Erie County Korean War Veterans Remember ‘Forgotten War’
Seventy-two years ago, a 19-year-old soldier from Harborcreek approached the northern border of the Korean Peninsula when he encountered the man who was eager to wage war across it.
“Sit down, boys,” Bob Southard, now 93, recalled General Douglas MacArthur telling him and the phalanx of soldiers who stood to attention.
It was 1950. And Southard, an Army private first class and driver of an M19, an anti-aircraft vehicle now used as ground support for infantry, was part of a massive troop push Americans who had turned the course of Korea. War, pushing North Korean forces to the top of the peninsula.
Parking his vehicle along a dirt road, Southard was shocked to see MacArthur exit the vehicle beside him. The hot-headed general who had led Allied forces in the Pacific during World War II and now commanded United Nations forces led by the United States in Korea, was there to sound out the ranks – and plan his next move.
“We all knew what he wanted to do,” Southard said, referring to MacArthur’s urge to attack China after it sent thousands of troops to support the North Koreans. “But (President) Truman stopped him. And I’m glad he did because I probably wouldn’t be here right now.”
Southard has already had his fair share of close calls. Since arriving in Korea, he had come under mortar fire, had to deal with sub-zero temperatures and even had a bullet inches from his head, an experience he describes with a wave of his hand and a hissing sound near his ear.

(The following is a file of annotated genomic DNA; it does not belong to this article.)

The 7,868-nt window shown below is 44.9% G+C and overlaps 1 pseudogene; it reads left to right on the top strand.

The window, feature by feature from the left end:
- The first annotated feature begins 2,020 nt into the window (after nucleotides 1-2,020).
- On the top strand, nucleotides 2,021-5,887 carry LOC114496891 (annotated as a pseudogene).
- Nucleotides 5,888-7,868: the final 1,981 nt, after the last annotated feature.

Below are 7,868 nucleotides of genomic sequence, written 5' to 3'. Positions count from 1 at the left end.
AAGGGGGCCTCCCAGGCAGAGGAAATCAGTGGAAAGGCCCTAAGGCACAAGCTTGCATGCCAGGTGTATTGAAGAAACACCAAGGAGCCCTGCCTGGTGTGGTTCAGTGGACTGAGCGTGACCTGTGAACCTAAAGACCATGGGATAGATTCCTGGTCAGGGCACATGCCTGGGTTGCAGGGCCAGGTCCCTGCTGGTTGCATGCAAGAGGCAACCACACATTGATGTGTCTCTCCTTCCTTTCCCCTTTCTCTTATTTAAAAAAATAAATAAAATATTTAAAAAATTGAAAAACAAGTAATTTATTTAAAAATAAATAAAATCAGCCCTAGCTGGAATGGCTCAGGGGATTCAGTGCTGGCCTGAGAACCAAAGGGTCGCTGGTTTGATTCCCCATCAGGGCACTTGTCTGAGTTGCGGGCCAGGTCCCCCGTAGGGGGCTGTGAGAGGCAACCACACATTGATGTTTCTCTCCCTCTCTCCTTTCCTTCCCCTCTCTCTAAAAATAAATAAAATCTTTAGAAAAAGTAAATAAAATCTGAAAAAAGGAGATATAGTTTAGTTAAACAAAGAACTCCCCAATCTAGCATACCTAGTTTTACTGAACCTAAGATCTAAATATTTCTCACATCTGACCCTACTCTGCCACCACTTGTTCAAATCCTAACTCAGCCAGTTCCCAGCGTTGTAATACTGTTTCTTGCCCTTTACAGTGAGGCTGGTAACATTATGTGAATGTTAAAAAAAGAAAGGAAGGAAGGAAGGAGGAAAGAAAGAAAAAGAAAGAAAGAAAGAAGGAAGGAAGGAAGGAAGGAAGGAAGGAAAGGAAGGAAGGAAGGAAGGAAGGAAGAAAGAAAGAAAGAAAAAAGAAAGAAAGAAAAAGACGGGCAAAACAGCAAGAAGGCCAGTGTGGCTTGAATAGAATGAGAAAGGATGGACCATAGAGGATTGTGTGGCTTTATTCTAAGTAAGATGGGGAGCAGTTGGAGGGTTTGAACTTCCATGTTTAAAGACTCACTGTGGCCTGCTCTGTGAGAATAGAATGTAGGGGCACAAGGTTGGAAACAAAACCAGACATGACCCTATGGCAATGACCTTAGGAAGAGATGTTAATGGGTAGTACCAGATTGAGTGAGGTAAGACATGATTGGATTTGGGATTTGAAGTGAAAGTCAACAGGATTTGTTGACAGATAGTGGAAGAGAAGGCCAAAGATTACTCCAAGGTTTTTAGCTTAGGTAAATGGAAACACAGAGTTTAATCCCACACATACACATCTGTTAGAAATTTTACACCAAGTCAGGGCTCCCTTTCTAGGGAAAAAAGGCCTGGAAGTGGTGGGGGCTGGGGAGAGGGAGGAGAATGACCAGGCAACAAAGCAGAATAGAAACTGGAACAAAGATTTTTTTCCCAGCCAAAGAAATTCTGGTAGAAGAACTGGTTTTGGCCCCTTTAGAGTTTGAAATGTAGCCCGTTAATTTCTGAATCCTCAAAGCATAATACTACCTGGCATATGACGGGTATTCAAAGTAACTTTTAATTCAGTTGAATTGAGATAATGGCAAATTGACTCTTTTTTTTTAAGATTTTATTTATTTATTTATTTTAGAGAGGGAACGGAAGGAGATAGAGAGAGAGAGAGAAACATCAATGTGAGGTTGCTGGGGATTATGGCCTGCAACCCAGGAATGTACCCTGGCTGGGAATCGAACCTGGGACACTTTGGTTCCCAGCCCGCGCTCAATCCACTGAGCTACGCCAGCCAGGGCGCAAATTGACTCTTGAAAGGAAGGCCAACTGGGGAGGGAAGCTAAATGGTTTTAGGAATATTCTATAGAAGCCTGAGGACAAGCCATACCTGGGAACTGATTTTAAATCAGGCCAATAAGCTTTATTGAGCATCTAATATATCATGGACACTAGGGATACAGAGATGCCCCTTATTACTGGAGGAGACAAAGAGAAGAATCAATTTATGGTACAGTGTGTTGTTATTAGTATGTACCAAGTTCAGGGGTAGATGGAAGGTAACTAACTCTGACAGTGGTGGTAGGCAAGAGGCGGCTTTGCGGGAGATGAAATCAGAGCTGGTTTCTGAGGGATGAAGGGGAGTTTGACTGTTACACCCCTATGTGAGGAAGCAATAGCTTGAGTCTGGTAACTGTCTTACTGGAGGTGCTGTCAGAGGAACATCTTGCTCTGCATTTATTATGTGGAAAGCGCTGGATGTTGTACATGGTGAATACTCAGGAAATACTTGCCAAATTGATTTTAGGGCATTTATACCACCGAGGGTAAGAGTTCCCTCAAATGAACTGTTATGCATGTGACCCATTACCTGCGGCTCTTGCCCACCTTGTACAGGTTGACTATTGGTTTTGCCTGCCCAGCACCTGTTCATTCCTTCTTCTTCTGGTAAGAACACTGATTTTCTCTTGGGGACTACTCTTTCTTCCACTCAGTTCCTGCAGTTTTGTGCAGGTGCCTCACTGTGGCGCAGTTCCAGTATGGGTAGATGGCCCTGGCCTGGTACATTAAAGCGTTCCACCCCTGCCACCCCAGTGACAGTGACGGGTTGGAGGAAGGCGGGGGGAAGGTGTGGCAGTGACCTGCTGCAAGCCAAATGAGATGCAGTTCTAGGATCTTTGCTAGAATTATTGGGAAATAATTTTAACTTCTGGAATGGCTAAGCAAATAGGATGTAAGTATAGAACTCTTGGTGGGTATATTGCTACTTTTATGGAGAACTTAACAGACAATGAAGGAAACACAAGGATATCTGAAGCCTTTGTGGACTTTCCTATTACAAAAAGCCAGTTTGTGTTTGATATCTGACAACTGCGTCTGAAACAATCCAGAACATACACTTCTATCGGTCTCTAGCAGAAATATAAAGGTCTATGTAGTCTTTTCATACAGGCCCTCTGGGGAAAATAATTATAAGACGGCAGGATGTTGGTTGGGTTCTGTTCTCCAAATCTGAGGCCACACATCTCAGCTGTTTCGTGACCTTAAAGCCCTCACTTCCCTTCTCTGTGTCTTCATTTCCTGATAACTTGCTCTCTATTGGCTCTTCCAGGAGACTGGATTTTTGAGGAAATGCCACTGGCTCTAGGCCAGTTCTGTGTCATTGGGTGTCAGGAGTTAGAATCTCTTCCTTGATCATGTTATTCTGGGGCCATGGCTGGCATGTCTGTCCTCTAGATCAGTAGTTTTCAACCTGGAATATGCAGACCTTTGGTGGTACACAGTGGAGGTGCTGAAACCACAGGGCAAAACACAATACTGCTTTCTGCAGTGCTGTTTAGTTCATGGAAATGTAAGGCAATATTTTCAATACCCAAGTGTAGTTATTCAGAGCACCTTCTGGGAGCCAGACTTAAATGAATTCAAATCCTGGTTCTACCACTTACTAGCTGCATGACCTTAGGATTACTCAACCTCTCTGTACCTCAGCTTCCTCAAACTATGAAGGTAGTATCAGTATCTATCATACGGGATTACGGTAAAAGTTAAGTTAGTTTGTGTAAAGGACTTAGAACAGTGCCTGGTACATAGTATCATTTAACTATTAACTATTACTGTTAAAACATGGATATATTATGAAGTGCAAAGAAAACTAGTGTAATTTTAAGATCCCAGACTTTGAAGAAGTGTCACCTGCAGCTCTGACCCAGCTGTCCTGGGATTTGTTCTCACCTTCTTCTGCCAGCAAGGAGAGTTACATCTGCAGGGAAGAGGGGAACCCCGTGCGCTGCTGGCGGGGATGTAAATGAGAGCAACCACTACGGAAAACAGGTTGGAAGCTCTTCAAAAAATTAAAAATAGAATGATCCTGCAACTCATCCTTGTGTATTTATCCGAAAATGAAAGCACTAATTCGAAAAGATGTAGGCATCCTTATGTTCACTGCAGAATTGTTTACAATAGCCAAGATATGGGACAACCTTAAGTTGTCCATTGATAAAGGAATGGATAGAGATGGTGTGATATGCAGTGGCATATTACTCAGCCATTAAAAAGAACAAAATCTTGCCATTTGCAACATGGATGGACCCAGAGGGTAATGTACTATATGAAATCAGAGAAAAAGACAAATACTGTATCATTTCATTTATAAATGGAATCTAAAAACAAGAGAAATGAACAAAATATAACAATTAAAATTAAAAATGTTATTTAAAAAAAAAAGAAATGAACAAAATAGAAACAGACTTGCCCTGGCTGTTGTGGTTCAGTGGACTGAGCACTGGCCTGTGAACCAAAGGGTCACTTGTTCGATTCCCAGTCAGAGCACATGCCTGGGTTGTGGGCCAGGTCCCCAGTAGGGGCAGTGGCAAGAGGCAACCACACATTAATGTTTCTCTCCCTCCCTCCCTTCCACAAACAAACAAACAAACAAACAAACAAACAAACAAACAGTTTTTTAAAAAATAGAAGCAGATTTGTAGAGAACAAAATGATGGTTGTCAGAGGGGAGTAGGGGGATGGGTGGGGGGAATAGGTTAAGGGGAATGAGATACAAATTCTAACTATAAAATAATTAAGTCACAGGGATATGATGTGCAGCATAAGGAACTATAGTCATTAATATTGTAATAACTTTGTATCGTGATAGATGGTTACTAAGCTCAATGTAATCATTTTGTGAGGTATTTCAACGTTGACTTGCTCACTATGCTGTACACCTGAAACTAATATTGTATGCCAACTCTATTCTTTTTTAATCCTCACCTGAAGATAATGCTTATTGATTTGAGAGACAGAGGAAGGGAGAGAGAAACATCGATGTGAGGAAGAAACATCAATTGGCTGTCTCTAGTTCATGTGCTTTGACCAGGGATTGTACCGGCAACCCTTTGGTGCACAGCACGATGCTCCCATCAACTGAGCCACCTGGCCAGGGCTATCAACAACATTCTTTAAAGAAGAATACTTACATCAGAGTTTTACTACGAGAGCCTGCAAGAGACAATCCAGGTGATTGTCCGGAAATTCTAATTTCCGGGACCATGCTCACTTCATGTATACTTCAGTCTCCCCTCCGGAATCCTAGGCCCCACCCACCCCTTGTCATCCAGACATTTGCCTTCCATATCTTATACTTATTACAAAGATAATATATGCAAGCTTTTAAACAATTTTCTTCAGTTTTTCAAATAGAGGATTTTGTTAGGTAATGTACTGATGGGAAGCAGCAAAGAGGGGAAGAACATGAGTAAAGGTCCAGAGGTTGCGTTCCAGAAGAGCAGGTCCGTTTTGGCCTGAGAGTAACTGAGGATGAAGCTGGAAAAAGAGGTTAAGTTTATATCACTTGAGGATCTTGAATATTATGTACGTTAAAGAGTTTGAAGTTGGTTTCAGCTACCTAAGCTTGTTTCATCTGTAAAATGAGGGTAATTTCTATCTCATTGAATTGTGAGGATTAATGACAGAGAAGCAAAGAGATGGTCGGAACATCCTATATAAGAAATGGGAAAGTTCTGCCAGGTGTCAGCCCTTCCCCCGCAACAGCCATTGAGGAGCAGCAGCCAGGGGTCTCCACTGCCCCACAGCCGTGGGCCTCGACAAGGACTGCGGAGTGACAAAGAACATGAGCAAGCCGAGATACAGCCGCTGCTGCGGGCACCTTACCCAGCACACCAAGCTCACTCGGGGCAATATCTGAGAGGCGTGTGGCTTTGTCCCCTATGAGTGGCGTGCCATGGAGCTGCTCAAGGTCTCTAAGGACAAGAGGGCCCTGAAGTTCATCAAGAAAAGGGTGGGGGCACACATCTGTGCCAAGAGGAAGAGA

The memories, much like the encounter with MacArthur, were sometimes still immersive, prompting a quick smile or a moment of dark reflection on what might have been. Other times the memories were elusive, hazy, perhaps ones the nonagenarian would prefer not to share.
“I was scared,” Southard said. “And don’t let anyone tell you they weren’t. Because I’ll tell you what, I’ll call them liars.”
Southard, who now lives in an idyllic little house in Millcreek Township, is one of about 8,000 Erie County residents who served in the military during the Korean War, according to Pennsylvania Historical and Museum Commission.
Although neither the commission nor the US Department of Veterans Affairs could tell exactly how many Erie County residents were deployed to Korea during the conflict, former Erie County VA Director John Williams estimated that just over 1,000 are alive today – most of them over 90 years old.
As for those killed in action, Williams said 74 Erie County residents never returned home, their names now engraved at the War Memorial of Korea, completed in 2006 near the corner of 26th and State streets.
Southard, who left the service in 1956 as a staff sergeant in the Army National Guard and later became a truck driver for the Hammermill Paper Co., said he didn’t didn’t dwell much on Korea – even with her two adult sons, one of whom is an Army colonel. But service to the country still matters to him.
Dotted around his home is a slew of patriotic and military trinkets, from statuettes of bald eagles and paratroopers to American flags and red, white and blue fridge magnets.